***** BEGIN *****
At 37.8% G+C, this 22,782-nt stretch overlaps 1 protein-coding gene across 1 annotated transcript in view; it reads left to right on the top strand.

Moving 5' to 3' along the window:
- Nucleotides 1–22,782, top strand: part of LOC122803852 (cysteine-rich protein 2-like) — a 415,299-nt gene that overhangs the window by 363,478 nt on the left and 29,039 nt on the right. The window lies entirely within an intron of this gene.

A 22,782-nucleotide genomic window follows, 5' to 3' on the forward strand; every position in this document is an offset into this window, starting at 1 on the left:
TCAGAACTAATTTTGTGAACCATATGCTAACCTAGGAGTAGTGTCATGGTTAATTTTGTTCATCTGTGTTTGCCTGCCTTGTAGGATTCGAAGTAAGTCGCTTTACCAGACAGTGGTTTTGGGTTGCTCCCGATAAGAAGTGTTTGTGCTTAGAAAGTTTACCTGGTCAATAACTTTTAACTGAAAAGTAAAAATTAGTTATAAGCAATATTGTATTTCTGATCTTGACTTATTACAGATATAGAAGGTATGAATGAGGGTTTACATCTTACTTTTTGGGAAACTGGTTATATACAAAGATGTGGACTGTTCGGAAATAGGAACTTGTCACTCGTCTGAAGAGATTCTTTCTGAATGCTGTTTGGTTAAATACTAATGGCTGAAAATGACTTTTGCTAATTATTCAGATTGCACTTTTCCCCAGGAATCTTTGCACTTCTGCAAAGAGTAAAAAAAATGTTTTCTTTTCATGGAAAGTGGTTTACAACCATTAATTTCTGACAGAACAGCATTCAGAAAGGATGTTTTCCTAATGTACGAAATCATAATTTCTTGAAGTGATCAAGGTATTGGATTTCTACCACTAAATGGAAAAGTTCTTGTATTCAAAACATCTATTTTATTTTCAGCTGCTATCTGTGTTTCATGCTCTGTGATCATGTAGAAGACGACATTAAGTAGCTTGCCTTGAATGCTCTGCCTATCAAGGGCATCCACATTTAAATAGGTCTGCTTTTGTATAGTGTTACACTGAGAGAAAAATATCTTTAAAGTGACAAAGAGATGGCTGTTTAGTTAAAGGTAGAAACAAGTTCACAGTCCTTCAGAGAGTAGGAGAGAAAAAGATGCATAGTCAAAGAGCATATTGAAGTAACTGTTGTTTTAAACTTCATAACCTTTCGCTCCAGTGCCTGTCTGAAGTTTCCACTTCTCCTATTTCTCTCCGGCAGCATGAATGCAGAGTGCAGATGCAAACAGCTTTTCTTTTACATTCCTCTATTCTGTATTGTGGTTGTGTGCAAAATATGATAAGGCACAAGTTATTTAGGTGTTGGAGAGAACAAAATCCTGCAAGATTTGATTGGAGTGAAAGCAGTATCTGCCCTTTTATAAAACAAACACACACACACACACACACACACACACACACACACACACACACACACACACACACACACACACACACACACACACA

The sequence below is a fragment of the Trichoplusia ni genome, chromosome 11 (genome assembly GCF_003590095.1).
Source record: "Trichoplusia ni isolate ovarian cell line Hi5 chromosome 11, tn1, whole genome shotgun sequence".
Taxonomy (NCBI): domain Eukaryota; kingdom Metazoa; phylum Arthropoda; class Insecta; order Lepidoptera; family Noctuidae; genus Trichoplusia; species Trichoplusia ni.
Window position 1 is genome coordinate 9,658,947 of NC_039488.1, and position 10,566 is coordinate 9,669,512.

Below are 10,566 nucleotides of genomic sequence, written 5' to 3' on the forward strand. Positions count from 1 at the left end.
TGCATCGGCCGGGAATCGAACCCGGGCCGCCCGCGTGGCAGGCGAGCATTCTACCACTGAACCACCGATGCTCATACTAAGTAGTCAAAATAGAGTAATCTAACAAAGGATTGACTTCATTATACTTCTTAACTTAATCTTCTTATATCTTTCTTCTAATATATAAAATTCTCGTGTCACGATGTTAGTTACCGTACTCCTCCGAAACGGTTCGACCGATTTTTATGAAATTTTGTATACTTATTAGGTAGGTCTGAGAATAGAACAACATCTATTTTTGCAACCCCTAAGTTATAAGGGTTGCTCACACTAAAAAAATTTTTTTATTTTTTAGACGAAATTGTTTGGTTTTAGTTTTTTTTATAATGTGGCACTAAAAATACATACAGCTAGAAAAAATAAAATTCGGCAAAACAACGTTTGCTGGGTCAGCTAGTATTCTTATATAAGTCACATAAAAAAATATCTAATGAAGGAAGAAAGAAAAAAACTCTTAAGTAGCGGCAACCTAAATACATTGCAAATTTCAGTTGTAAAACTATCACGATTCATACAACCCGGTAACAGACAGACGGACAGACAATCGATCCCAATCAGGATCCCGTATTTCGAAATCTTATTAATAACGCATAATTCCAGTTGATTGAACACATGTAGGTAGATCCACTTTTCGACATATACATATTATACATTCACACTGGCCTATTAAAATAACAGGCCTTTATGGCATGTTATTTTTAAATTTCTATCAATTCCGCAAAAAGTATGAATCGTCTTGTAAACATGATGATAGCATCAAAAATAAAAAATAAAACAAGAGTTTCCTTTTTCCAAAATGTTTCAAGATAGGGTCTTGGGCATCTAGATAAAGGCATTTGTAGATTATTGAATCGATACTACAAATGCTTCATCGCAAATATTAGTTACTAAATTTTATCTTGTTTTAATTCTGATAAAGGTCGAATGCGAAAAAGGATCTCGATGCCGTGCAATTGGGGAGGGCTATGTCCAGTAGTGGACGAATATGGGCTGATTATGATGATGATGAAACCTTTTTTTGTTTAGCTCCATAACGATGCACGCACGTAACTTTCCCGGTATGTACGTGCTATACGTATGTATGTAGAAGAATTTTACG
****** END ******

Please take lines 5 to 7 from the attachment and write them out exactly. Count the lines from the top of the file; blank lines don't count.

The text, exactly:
TCAGAACTAATTTTGTGAACCATATGCTAACCTAGGAGTAGTGTCATGGTTAATTTTGTTCATCTGTGTTTGCCTGCCTTGTAGGATTCGAAGTAAGTCGCTTTACCAGACAGTGGTTTTGGGTTGCTCCCGATAAGAAGTGTTTGTGCTTAGAAAGTTTACCTGGTCAATAACTTTTAACTGAAAAGTAAAAATTAGTTATAAGCAATATTGTATTTCTGATCTTGACTTATTACAGATATAGAAGGTATGAATGAGGGTTTACATCTTACTTTTTGGGAAACTGGTTATATACAAAGATGTGGACTGTTCGGAAATAGGAACTTGTCACTCGTCTGAAGAGATTCTTTCTGAATGCTGTTTGGTTAAATACTAATGGCTGAAAATGACTTTTGCTAATTATTCAGATTGCACTTTTCCCCAGGAATCTTTGCACTTCTGCAAAGAGTAAAAAAAATGTTTTCTTTTCATGGAAAGTGGTTTACAACCATTAATTTCTGACAGAACAGCATTCAGAAAGGATGTTTTCCTAATGTACGAAATCATAATTTCTTGAAGTGATCAAGGTATTGGATTTCTACCACTAAATGGAAAAGTTCTTGTATTCAAAACATCTATTTTATTTTCAGCTGCTATCTGTGTTTCATGCTCTGTGATCATGTAGAAGACGACATTAAGTAGCTTGCCTTGAATGCTCTGCCTATCAAGGGCATCCACATTTAAATAGGTCTGCTTTTGTATAGTGTTACACTGAGAGAAAAATATCTTTAAAGTGACAAAGAGATGGCTGTTTAGTTAAAGGTAGAAACAAGTTCACAGTCCTTCAGAGAGTAGGAGAGAAAAAGATGCATAGTCAAAGAGCATATTGAAGTAACTGTTGTTTTAAACTTCATAACCTTTCGCTCCAGTGCCTGTCTGAAGTTTCCACTTCTCCTATTTCTCTCCGGCAGCATGAATGCAGAGTGCAGATGCAAACAGCTTTTCTTTTACATTCCTCTATTCTGTATTGTGGTTGTGTGCAAAATATGATAAGGCACAAGTTATTTAGGTGTTGGAGAGAACAAAATCCTGCAAGATTTGATTGGAGTGAAAGCAGTATCTGCCCTTTTATAAAACAAACACACACACACACACACACACACACACACACACACACACACACACACACACACACACACACACACACACACACACA

The sequence below is a fragment of the Trichoplusia ni genome, chromosome 11 (genome assembly GCF_003590095.1).
Source record: "Trichoplusia ni isolate ovarian cell line Hi5 chromosome 11, tn1, whole genome shotgun sequence".